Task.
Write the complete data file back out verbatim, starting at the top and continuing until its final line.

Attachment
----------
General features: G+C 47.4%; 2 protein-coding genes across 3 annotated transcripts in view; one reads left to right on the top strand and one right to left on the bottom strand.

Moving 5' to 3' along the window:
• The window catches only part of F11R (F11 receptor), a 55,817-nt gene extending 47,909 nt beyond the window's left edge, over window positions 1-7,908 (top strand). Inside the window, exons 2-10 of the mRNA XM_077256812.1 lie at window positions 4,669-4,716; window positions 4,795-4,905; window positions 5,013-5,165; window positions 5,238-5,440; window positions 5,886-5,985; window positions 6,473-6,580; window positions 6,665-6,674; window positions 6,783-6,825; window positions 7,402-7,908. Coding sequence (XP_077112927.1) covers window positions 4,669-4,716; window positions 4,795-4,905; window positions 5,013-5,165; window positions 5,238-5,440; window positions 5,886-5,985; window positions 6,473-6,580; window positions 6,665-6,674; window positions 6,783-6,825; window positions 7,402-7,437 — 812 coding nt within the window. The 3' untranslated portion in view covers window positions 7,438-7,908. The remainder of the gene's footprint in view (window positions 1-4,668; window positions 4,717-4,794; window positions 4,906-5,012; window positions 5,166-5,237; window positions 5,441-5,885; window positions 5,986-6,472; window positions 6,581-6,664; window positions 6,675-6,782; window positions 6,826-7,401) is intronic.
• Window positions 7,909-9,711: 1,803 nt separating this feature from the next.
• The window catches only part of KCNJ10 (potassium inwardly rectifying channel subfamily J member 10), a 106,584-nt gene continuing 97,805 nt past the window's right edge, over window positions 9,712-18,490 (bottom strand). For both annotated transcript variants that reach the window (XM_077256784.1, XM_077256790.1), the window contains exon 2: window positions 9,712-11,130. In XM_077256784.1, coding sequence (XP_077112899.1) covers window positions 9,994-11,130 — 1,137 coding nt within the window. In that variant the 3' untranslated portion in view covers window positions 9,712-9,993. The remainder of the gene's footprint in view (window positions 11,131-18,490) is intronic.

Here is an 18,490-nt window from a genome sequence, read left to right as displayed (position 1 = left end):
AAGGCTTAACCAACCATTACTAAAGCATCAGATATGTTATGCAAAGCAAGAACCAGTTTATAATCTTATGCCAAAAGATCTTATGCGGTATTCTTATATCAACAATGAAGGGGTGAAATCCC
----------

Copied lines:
General features: G+C 47.4%; 2 protein-coding genes across 3 annotated transcripts in view; one reads left to right on the top strand and one right to left on the bottom strand.

Moving 5' to 3' along the window:
• The window catches only part of F11R (F11 receptor), a 55,817-nt gene extending 47,909 nt beyond the window's left edge, over window positions 1-7,908 (top strand). Inside the window, exons 2-10 of the mRNA XM_077256812.1 lie at window positions 4,669-4,716; window positions 4,795-4,905; window positions 5,013-5,165; window positions 5,238-5,440; window positions 5,886-5,985; window positions 6,473-6,580; window positions 6,665-6,674; window positions 6,783-6,825; window positions 7,402-7,908. Coding sequence (XP_077112927.1) covers window positions 4,669-4,716; window positions 4,795-4,905; window positions 5,013-5,165; window positions 5,238-5,440; window positions 5,886-5,985; window positions 6,473-6,580; window positions 6,665-6,674; window positions 6,783-6,825; window positions 7,402-7,437 — 812 coding nt within the window. The 3' untranslated portion in view covers window positions 7,438-7,908. The remainder of the gene's footprint in view (window positions 1-4,668; window positions 4,717-4,794; window positions 4,906-5,012; window positions 5,166-5,237; window positions 5,441-5,885; window positions 5,986-6,472; window positions 6,581-6,664; window positions 6,675-6,782; window positions 6,826-7,401) is intronic.
• Window positions 7,909-9,711: 1,803 nt separating this feature from the next.
• The window catches only part of KCNJ10 (potassium inwardly rectifying channel subfamily J member 10), a 106,584-nt gene continuing 97,805 nt past the window's right edge, over window positions 9,712-18,490 (bottom strand). For both annotated transcript variants that reach the window (XM_077256784.1, XM_077256790.1), the window contains exon 2: window positions 9,712-11,130. In XM_077256784.1, coding sequence (XP_077112899.1) covers window positions 9,994-11,130 — 1,137 coding nt within the window. In that variant the 3' untranslated portion in view covers window positions 9,712-9,993. The remainder of the gene's footprint in view (window positions 11,131-18,490) is intronic.

Here is an 18,490-nt window from a genome sequence, read left to right as displayed (position 1 = left end):
AAGGCTTAACCAACCATTACTAAAGCATCAGATATGTTATGCAAAGCAAGAACCAGTTTATAATCTTATGCCAAAAGATCTTATGCGGTATTCTTATATCAACAATGAAGGGGTGAAATCCC